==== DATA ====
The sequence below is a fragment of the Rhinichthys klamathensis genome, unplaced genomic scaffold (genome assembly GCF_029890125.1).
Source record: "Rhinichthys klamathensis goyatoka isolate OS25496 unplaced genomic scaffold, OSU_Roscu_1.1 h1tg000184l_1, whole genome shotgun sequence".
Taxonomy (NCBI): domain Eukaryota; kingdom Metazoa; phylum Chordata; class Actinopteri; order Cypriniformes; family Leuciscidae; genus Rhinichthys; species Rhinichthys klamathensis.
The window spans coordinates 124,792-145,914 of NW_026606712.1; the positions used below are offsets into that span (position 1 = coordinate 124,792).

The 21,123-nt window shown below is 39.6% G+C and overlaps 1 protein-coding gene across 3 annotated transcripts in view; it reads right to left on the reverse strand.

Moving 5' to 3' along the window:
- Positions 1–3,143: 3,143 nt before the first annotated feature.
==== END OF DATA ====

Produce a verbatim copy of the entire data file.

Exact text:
The sequence below is a fragment of the Rhinichthys klamathensis genome, unplaced genomic scaffold (genome assembly GCF_029890125.1).
Source record: "Rhinichthys klamathensis goyatoka isolate OS25496 unplaced genomic scaffold, OSU_Roscu_1.1 h1tg000184l_1, whole genome shotgun sequence".
Taxonomy (NCBI): domain Eukaryota; kingdom Metazoa; phylum Chordata; class Actinopteri; order Cypriniformes; family Leuciscidae; genus Rhinichthys; species Rhinichthys klamathensis.
The window spans coordinates 124,792-145,914 of NW_026606712.1; the positions used below are offsets into that span (position 1 = coordinate 124,792).

The 21,123-nt window shown below is 39.6% G+C and overlaps 1 protein-coding gene across 3 annotated transcripts in view; it reads right to left on the reverse strand.

Moving 5' to 3' along the window:
- Positions 1–3,143: 3,143 nt before the first annotated feature.